- Signal to noise ratio (image processing)
The

**Signal to Noise Ratio**(**SNR**) is used in image processing as a physical measure of thesensitivity of animaging system . Industry standards measure**SNR**indecibels (dB) and therefore apply the 20 log rule to the "pure"**SNR**ratio. In turn, yielding the "sensitivity." Industry standards measure and define sensitivity in terms of theISO film speed equivalent; SNR:32.04 dB = excellent image quality and SNR:20 dB = acceptable image quality. [*ISO 12232: 1997 Photography – Electronic Still Picture Cameras – Determining ISO Speed here*]**Definition of SNR**Due to

**"clamping"**in modern imaging sensors and systems the classic definition of**SNR**has become less meaningful. Traditionally, the definition of**SNR**has been defined as the ratio of the average signal value to thestandard deviation of the signal value.$SNR\; =\; frac\{mu,Sig\}\{sigma,\_\{mu,Sig$

However, because of clamping, $\{sigma,\_\{mu,Sig$ approaches zero and thus,**SNR**approaches infinity; which is physically meaningless in image analysis [*Electro Optical Industries, Inc.(2005). EO TestLab Methodology. In "Education/Ref". http://www.electro-optical.com/html/toplevel/educationref.asp.*] . Therefore, a new definition of**SNR**yields a meaningful value.**SNR**is thus defined as the ratio of the net signal value to the**RMS noise**. Where the net signal value is the difference between the average signal and background values, and the**RMS noise**is the standard deviation of the signal value.$SNR\; =\; frac\{Signal\}\{RMS\; Noise\},$

**Calculations****Explanation**The line data is gathered from the arbitrarily defined signal and background regions and inputed into an

array (refer to image to the right). To calculate the average signal and background values, a second order polynomial is fitted to the array of line data and subtracted from the original array line data. This is done to remove anytrends . Finding the mean of this data yields the average signal and background values. The net signal is calculated from the difference of the average signal and background values. The**RMS**orroot mean square noise is defined from the signal region. Finally,**SNR**is determined as the ratio of the net signal to the**RMS noise.****Polynomial and coefficients***The second order polynomial is calculated by the follwing double sumation.

$f\_i\; =\; sum\_\{j=0\}^m\; sum\_\{i=1\}^n\; a\_j\; x\_i^j$

**$f,$ = output sequence

**$m,$ = the polynomial order

**$x,$ = the input sequence (array/line values) from the signal region or background region, respectively.

**$n,$ = the number of lines

**$a\_j,$ = the polynomial fitcoefficients

*The polynomial fit coefficients can thus be calculated by asystem of equations . [*Aboufadel, E.F., Goldberg, J.L., Potter, M.C. (2005)."Advanced Engineering Mathematics (3rd ed.)."New York, New York: Oxford University Press*]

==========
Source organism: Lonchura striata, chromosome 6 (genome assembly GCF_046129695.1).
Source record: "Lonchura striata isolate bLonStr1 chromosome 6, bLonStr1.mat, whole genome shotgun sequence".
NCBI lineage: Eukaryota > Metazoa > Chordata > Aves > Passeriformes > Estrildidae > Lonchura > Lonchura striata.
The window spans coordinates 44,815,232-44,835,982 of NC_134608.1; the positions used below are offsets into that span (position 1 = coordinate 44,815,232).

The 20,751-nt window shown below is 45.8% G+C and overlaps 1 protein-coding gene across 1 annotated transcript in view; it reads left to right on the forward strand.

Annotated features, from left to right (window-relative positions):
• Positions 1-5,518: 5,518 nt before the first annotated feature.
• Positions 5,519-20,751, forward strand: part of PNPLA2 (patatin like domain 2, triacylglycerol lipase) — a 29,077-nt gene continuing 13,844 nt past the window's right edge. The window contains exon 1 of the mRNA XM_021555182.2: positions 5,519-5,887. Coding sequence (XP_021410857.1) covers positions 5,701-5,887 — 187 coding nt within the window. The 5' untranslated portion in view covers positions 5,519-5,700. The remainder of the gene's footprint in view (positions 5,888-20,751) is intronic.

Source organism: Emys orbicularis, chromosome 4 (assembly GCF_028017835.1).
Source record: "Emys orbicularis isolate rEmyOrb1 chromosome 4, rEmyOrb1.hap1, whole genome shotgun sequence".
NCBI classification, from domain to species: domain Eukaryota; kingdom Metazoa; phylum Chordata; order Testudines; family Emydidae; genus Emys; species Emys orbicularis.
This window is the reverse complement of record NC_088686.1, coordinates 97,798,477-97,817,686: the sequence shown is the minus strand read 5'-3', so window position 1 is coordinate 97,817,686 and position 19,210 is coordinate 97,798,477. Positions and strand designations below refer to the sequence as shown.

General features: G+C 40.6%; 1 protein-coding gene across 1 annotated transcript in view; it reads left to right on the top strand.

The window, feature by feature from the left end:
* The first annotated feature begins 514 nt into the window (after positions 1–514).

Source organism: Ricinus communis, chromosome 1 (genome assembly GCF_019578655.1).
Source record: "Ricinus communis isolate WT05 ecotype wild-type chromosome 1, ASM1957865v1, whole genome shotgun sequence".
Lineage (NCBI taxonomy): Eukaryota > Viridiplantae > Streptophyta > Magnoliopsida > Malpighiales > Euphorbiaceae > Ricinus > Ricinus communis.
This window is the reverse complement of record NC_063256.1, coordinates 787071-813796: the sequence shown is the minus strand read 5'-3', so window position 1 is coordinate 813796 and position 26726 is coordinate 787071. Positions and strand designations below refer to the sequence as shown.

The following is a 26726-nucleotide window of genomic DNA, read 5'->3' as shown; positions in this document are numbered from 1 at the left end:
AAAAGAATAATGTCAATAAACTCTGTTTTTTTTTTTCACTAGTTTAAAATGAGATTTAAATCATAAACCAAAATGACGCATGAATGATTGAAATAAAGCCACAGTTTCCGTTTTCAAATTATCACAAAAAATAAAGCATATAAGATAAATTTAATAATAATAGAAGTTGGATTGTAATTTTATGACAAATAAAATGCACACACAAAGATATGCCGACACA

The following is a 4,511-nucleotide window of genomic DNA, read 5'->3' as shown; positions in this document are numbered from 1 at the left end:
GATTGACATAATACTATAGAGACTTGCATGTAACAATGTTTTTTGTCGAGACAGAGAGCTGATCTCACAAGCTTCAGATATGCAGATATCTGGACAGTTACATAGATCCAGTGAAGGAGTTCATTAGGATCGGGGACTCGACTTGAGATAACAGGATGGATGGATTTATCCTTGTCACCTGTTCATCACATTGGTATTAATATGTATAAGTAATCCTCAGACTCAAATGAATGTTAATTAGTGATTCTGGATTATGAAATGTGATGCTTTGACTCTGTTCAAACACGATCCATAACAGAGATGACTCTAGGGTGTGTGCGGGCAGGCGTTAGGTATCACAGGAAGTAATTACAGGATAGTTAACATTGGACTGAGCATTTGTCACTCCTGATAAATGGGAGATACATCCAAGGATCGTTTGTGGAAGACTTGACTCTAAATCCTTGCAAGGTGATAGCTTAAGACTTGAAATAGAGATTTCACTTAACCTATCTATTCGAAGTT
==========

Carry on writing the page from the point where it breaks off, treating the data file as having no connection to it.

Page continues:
$egin\{bmatrix\}\; 1\; x\_1\; x\_1^2\; \backslash \; 1\; x\_2\; x\_2^2\; \backslash \; vdots\; vdots\; vdots\; \backslash \; 1\; x\_n\; x\_n^2end\{bmatrix\}$egin{bmatrix} a_2 \ a_1 \ a_0 \end{bmatrix}=egin{bmatrix} f_1 \ f_2 \ vdots \ f_n end{bmatrix}

*Which can be written...

$egin\{bmatrix\}\; n\; sum\; x\_i\; sum\; x\_i^2\; \backslash \; sum\; x\_i\; sum\; x\_i^2\; sum\; x\_i^3\; \backslash \; sum\; x\_i^2\; sum\; x\_i^3\; sum\; x\_i^4\; end\{bmatrix\}$egin{bmatrix} a_2 \ a_1 \ a_0 end{bmatrix}=egin{bmatrix} sum f_i \ sum f_i x_i \ sum f_i x_i^2end{bmatrix}

*Computer software or rigourousrow operations will solve for the coefficients.**Net signal, signal, and background***The second order polynomial is subtracted from the original data to remove any trends and then averaged. This yields the signal and background values.

$mu,Sig\; =\; frac\{sum\_\{i=1\}^n\; (X\_i\; -\; f\_i)\}\{n\}\; qquad\; qquad\; mu,Bckrnd\; =\; frac\{sum\_\{i=1\}^n\; (X\_i-f\_i)\}\{n\}$

**$mu,Sig$ = average signal value

**$mu,Bckrnd$ = average background value

**$n,$ = number of lines in background or signal region

**$X\_i,$ = value of the i^{th}line in the signal region or backround region, respectively.

**$f\_i,$ = value of the i^{th}output of the second order polynomial.

*Hence, the net signal value is determined.

$Signal,\; =\; mu,Sig\; -\; mu,Bckrnd$**RMS noise and SNR***The

**RMS Noise**is defined as thesquare root of theabsolute value of the sum of variances from the signal region. [*Electro Optical Industries, Inc.(2005). EO TestLab Methodology. In "Education/Ref". http://www.electro-optical.com/html/toplevel/educationref.asp.*]

$RMS\; Noise\; =\; sqrt\{Bigg|frac\{sum\_\{i=1\}^n\; (X\_i-frac\{sum\_\{i=1\}^n\; X\_i\}\{n\})^2\}\{n\}Bigg$

*The SNR is thus given by the definition.$SNR\; =\; frac\{Signal\}\{RMS\; Noise\},$

*Using the industry standard 20 log rule [*Test and Measurement World (2008). SNR. In "Glossary and Abbreviations".http://www.tmworld.com/info/CA6436814.html?q=SNR*] ...

$SNR\; =\; 20\; log\_\{10\}\; frac\{Signal\}\{RMS\; Noise\},$**See also*** Minimum resolvable contrast

*Minimum resolvable temperature difference

*Modulation transfer function

*Signal to noise ratio

*Signal transfer function **References****External links*** http://www.electro-optical.com/html/

* http://www.iso.org/iso/home.htm

* http://www.tmworld.com/

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